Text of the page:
For the third relief of Mantua, Emperor Francis II appointed Jozsef Alvinczi commander of a newly formed army. Alvinczi planned to advance on Mantua from the east with 28,000 soldiers while Davidovich and 19,500 troops moved from the Adige valley in the north. Davidovich's Tyrol Corps comprised the brigades of Sporck, Vukassovich, Johann Laudon, and Joseph Ocskay, plus a small reserve. After a bloody clash at Cembra on 2 November, he recaptured Trento. He routed Claude Vaubois' outnumbered French division at the Battle of Calliano on 7 November. Despite being urged by Alvinczi to attack again, he proved very slow to follow up his success. One reason was the 3,500 casualties suffered at Cembra and Calliano.[7] Other difficulties included a false report that placed Andre Massena's division in his front, heavy snow in the mountains, and the fact that messages took two days to arrive from Alvinczi.[8] He routed Vaubois again at Rivoli Veronese on 17 November, but this victory came two days too late. After the French defeated Alvinczi on 15–17 November at the Battle of Arcole, Bonaparte turned on Davidovich in great strength. The French beat him in a second clash at Rivoli on 22 November. With Davidovich's corps in flight northward, Alvinczi was forced to abandon the campaign.

Napoleonic Wars

In 1804, he became the proprietor of Davidovich Infantry Regiment # 34, a Hungarian unit, and held this position until his death. When the War of the Third Coalition broke out, he commanded part of Archduke Charles' army in Italy. During the Battle of Caldiero on 29–31 October 1805, he led the nine infantry battalions, eight cavalry squadrons, and 26 artillery pieces of the left wing.[9] After the war, he served as deputy (Adlatus) to the commanding general in Slavonia. He inspected fortresses in Serbia and received promotion to Feldzeugmeister in 1807.[2] In his last active command, he led a division of Hungarian insurrection militia at the Battle of Raab on 14 June 1809 during the War of the Fifth Coalition.[10] He died on 18 February 1814 at Komárno when he was governor of that fortress.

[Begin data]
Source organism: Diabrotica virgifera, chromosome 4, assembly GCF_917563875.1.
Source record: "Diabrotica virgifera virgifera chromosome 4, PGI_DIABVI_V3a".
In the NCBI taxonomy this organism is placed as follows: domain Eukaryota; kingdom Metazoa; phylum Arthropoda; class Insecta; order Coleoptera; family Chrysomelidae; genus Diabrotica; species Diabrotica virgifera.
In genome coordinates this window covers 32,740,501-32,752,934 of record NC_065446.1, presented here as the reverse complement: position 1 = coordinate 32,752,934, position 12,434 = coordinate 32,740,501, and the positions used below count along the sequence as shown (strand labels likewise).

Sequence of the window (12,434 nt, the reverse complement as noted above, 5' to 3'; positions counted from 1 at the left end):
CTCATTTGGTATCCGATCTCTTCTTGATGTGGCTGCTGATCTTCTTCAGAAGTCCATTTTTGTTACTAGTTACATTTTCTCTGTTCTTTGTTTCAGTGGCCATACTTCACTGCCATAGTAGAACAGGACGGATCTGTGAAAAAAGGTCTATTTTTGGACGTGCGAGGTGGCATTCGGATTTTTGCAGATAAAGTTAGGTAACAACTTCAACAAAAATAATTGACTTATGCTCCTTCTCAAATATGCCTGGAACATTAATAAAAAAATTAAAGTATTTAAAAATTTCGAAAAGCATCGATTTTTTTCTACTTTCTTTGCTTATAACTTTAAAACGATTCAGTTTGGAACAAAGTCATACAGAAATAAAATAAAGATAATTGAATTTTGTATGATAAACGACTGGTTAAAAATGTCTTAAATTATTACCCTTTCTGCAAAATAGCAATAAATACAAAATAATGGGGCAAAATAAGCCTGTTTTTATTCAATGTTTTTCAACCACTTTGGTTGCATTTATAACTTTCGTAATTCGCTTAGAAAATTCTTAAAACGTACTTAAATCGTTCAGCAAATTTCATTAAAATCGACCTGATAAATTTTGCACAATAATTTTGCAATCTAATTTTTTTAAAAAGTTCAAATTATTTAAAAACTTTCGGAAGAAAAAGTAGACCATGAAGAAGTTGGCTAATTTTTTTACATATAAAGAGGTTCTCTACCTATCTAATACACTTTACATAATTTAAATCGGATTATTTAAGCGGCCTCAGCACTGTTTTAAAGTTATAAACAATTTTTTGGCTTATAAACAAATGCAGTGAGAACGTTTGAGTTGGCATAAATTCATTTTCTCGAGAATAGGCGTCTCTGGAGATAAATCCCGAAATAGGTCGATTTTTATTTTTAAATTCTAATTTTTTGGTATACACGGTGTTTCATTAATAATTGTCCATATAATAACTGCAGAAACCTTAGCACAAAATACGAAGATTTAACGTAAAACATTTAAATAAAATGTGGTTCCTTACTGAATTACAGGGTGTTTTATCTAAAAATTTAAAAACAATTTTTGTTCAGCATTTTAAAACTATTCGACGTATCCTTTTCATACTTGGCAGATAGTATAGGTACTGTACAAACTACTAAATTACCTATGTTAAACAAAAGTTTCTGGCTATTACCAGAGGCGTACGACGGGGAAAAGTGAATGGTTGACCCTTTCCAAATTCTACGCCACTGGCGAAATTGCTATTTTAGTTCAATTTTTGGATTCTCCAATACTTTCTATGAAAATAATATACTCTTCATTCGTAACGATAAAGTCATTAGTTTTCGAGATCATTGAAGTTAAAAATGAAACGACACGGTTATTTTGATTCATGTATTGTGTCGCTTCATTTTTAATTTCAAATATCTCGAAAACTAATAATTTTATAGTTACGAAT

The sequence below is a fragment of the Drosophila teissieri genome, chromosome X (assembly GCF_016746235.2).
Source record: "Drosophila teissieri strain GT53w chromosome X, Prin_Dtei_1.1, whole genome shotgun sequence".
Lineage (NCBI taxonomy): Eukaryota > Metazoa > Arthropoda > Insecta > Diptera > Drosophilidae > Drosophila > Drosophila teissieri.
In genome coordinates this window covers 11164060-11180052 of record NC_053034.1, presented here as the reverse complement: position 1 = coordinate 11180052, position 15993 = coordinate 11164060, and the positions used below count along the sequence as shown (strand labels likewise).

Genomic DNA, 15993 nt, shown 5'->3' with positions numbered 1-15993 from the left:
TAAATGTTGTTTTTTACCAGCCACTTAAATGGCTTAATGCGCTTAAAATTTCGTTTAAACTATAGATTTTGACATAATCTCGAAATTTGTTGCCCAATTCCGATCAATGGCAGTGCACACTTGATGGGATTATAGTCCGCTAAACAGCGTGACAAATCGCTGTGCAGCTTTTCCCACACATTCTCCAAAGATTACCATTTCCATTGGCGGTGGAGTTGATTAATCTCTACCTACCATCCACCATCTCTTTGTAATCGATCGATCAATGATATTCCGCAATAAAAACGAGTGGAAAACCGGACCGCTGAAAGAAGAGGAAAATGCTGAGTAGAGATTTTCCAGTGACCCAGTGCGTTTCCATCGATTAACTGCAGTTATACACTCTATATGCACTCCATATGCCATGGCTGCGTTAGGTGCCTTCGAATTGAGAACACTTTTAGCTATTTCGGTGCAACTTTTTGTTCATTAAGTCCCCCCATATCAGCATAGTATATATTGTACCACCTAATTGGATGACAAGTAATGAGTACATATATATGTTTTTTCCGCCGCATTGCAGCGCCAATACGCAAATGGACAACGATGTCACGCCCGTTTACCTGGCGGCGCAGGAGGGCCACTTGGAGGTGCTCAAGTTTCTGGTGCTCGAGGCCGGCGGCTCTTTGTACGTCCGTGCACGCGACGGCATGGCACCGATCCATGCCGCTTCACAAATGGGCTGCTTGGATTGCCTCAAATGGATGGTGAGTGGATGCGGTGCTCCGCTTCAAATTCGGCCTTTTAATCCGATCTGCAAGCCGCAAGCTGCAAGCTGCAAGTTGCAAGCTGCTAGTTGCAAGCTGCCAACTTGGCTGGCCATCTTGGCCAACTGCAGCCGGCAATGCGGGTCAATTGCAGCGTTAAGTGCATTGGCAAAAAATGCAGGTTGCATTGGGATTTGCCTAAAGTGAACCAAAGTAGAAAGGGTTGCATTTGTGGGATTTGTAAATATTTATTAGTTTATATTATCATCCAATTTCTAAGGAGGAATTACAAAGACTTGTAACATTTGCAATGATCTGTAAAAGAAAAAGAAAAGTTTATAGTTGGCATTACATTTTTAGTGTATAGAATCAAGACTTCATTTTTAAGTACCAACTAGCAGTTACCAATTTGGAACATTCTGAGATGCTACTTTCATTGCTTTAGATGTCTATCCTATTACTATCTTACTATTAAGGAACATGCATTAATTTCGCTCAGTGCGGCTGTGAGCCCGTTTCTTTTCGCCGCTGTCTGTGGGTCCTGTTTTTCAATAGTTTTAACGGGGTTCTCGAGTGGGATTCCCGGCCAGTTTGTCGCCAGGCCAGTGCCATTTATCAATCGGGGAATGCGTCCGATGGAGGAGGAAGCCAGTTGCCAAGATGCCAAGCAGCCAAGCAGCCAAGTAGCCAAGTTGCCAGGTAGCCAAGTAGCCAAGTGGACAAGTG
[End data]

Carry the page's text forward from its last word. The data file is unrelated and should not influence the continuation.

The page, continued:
1. 1.0 1.1 Boycott-Brown, Davidovich
  2. 2.0 2.1 2.2 2.3 Kudrna Smith, Davidovich.
  3. German Wikipedia Pavle Davidović[unreliable source?]
  4. Fiebeger 1911, p. 13[not in citation given]
  5. Boycott-Brown 2001, p. 416
  6. Smith 1998, p. 122.
  7. Boycott-Brown 2001, pp. 452–453
  8. Boycott-Brown 2001, p. 455
  9. Smith 1998, p. 210.
  10. Bowden & Tarbox 1980, p. 122


Further reading

  • Chandler, David. The Campaigns of Napoleon. New York: Macmillan, 1966.
Military offices
Preceded by
Pál Kray (vacant 1799–1804)
Proprietor (Inhaber) of Infantry Regiment # 34
Succeeded by
Prince Friedrich-Ludwig of Wied-Runkel

This page uses Creative Commons Licensed content from Wikipedia (view authors).